An initiative by Sentinel North at Université Laval and the Groupe de Recherche Interdisciplinaire sur les Milieux Polaires (GRIMP) at Université de Sherbrooke, the goal was to introduce young students and researchers to fieldwork and Inuit knowledge about climate change and changing snow conditions in the Arctic.
The team learned how to use various instruments that have so far been used to study snow in other relatively warmer and more accessible conditions, such as the Alps. This included a spectrometer, which collects data about the amount and frequency of light reflected off the snow surface, as well as a radiometer that measures microwaves coming out of the snow.
But technology is expanding and may offer a way to collect comprehensive, year-round data. Then information can be supported by local knowledge and perspectives, which can strengthen understanding and responses to climate change.
“When you show someone the data and when they understand the Arctic, then it means hopefully that we are better prepared to adapt,” said Alexandre Roy, a professor in the department of Environmental Sciences at the Université du Québec à Trois-Rivières.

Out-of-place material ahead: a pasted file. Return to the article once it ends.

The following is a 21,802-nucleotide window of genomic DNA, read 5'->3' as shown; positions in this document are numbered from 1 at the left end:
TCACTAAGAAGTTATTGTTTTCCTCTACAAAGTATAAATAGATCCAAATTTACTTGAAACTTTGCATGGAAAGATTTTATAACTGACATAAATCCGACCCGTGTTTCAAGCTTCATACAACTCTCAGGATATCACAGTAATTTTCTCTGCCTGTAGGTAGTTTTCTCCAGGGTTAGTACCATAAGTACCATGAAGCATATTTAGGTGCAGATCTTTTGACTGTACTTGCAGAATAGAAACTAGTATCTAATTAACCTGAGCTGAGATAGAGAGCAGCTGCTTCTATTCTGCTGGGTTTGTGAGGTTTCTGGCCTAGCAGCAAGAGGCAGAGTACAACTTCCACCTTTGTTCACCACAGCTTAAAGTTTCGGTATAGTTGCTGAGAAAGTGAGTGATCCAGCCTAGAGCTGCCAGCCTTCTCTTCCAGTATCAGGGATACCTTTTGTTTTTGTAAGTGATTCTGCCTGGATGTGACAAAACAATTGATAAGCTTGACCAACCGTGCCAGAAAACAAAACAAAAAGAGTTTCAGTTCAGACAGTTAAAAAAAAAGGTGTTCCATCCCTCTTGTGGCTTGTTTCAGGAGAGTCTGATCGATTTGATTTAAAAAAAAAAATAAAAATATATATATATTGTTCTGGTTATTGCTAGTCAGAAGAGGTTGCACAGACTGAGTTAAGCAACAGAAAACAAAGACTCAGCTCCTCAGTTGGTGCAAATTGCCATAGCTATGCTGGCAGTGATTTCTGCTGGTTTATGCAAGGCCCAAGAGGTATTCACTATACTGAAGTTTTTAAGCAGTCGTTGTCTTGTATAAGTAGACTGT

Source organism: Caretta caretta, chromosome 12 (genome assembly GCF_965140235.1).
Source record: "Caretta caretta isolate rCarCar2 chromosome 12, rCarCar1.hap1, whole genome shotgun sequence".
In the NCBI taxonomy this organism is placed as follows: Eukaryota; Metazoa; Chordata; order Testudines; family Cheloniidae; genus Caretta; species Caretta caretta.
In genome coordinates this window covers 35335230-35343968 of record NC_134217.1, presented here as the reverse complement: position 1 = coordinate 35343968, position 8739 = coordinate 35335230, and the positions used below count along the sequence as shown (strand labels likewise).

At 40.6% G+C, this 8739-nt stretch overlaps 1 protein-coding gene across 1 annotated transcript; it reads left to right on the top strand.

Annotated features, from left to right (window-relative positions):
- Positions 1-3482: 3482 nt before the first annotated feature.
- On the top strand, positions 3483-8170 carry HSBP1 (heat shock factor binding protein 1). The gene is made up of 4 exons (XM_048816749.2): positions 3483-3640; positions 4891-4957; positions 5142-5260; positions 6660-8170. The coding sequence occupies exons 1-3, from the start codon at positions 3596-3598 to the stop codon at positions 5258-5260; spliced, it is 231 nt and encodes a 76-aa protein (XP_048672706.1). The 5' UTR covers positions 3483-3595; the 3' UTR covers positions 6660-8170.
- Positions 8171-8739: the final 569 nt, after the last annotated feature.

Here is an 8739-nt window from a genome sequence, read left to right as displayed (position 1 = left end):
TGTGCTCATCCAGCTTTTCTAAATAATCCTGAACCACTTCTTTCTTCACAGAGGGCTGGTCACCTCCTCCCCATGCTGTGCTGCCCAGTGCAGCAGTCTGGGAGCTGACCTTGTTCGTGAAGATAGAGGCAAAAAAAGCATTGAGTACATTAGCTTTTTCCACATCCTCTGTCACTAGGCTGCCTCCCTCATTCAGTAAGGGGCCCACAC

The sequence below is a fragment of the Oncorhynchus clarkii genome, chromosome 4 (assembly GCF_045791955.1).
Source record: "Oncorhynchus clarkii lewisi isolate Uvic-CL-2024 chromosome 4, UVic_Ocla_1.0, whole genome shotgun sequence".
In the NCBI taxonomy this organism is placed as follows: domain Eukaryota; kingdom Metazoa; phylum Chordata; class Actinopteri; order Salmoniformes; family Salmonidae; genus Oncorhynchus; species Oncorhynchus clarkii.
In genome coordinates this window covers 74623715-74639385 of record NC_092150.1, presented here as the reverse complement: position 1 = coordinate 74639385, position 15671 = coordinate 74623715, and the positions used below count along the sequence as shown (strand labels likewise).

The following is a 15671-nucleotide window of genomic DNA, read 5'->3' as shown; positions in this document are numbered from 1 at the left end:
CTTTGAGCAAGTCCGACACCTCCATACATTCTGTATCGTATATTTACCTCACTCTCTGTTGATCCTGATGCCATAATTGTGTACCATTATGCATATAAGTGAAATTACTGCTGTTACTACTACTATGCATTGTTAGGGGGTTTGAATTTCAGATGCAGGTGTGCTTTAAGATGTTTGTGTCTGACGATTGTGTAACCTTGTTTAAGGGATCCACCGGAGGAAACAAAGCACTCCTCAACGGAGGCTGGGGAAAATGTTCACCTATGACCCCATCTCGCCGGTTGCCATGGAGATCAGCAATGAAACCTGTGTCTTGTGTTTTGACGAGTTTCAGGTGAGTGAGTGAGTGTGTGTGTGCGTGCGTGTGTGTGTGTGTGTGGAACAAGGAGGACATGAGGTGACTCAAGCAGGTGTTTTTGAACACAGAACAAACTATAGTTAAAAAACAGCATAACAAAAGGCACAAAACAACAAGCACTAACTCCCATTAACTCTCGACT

At the end of the day, researchers with the snow school stress the importance of combining the two approaches, and how both old and new technology is helping reach the most remote parts of the Arctic and furthering our understanding of climate change in the process.
The history and future of remote sensing technology
While researchers are finding new ways to study the Arctic, Roy says remote sensing technology — such as the use of satellites — has been ongoing and fruitful. His work focuses on the use of remote sensing technologies to study changing snow, soil, and vegetation in Arctic communities across Nunavut and Nunavik.
“The first satellites for Earth observation that were also really satellites used to monitor what's happening on the ground in the Arctic started in the late ‘70s,” he said. “[So] we have long, temporal information on what's happening in the Arctic.”